Jens O. Bille, a native of Lyngby, Denmark, has been a productive artist practically all of his life. Determined to become a jeweler, young Jens found a master goldsmith in Copenhagen who was willing to teach the eager fourteen-year-old during the summer vacation. The following summer, Bille availed himself of an opportunity to work in the prestigious Georg Jensen factory. In the summer of 1967, at the age of sixteen, he began a formal goldsmith apprenticeship. And it became immediately apparent that he was a natural.

After completing the apprenticeship and earning Journeyman’s papers, Bille opened an atelier in Copenhagen in the summer of 1971, where he sold his jewelry. He was just twenty years old. That year he began studies at the Royal Art Academy, in a program open only to educated gold– and silversmiths. In addition to courses in gemology, silversmithing and lapidary techniques, Bille pursued interests in art history—particularly, the Danish contribution to the Art Nouveau movement, and the goldsmithing legacy of the Scythian tribes who flourished near the Black Sea more than 1500 years B.C.E. As if all this didn’t keep him busy enough, he also taught goldsmithing and silversmithing techniques in an adult education program in Copenhagen from 1971 to 1976.

Upon graduating from the Royal Art Academy in 1973, he completed courses in pedagogy, earning a teaching certificate in 1974. That same year, Bille achieved membership in the internationally renowned Danish Goldsmith’s Guild. His atelier was doing well, and he was already exhibiting his jewelry, paintings and drawings in art galleries throughout Denmark.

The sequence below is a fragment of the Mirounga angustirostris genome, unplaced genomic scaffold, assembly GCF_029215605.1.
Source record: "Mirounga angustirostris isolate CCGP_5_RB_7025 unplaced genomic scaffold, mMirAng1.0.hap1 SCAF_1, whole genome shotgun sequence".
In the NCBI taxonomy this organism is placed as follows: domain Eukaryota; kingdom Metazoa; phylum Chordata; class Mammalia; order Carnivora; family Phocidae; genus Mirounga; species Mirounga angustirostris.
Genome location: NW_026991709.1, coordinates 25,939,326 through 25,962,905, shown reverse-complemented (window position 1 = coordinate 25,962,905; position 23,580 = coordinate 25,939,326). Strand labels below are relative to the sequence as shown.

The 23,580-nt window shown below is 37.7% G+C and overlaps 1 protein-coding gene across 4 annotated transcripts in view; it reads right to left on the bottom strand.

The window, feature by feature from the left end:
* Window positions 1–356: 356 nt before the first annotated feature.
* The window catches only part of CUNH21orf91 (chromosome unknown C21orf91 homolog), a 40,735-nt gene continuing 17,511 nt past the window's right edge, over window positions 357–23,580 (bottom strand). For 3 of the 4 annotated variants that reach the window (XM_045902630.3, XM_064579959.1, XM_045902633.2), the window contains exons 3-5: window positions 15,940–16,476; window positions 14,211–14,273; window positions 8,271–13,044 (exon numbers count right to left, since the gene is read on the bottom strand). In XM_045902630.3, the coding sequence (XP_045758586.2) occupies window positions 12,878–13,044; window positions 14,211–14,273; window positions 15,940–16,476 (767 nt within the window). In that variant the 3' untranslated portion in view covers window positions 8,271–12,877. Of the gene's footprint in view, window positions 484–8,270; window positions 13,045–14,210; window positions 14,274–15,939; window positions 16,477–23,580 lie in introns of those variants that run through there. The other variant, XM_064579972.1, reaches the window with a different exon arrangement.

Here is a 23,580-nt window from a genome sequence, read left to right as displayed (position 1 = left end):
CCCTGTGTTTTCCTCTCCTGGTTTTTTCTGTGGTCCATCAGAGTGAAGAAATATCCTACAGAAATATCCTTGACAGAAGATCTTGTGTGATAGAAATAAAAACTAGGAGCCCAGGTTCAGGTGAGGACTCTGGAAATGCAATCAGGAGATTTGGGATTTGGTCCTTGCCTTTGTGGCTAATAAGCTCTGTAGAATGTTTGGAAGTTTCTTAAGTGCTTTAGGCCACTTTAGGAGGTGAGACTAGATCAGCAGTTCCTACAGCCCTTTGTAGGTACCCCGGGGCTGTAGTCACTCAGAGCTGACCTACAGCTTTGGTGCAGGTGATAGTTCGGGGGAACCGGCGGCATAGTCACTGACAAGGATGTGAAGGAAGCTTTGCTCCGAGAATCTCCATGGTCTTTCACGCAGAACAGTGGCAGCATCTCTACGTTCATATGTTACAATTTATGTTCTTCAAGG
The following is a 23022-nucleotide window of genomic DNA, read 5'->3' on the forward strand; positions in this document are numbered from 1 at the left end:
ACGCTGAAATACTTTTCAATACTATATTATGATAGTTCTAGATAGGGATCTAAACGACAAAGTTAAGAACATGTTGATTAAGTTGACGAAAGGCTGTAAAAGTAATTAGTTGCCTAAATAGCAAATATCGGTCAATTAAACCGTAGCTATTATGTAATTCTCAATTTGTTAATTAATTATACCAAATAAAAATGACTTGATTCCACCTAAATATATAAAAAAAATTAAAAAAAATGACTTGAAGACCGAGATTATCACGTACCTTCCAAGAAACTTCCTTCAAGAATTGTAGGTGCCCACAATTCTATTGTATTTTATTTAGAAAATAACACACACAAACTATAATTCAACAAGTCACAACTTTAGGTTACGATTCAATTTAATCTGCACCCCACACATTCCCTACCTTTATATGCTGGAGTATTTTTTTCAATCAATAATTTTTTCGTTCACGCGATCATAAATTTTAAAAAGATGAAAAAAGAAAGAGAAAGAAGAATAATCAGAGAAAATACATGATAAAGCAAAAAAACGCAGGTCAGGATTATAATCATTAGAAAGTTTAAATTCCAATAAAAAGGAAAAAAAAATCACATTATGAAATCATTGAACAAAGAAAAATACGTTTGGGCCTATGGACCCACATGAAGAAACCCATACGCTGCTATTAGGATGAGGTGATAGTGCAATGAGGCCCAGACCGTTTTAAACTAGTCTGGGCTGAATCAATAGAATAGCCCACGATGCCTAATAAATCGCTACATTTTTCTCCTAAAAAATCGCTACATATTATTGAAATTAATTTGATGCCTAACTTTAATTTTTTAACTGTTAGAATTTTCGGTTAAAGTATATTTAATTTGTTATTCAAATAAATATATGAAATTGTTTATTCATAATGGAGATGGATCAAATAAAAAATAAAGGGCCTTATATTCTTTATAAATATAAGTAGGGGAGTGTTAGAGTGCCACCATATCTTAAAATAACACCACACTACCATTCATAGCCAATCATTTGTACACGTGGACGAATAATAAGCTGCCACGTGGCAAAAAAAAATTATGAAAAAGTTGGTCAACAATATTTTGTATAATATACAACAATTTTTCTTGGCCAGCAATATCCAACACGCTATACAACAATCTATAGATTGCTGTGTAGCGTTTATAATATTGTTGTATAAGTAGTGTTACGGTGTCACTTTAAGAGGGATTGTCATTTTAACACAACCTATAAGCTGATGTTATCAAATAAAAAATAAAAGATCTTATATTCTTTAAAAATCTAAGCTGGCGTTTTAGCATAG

Bille’s interest in the jewelry–making techniques of other cultures has taken him to Nepal, India and Malaysia, where he has studied with local masters. In Russia, he gained permission to view and study the extensive collection of Scythian gold artifacts and jewelry held in the Hermitage Museum, a level of access rarely granted to any European during the Cold War years.

Since 1984, Bille has been living and working in New York City. In addition to numerous shows in local art galleries, he has also exhibited twice at the Royal Danish Consulate General, as well as at the Danish–owned Unibank Gallery. Included in these shows have been gold, platinum, and silver jewelry, silver–and–wood sculptures, oil paintings, and drawings done in Chinese inks. The majority of the exhibitions have been one–man shows.

Jens O. Bille’s work is largely inspired by the aesthetic principles of his Norse ancestors. He has, in addition, drawn inspiration from the Existentialist philosophers, whose writings he has studied in depth. While he is known worldwide primarily for his jewelry, the often surrealistic oil paintings, sculptures, and drawings that he produces have also proved consistently attractive to collectors over the years.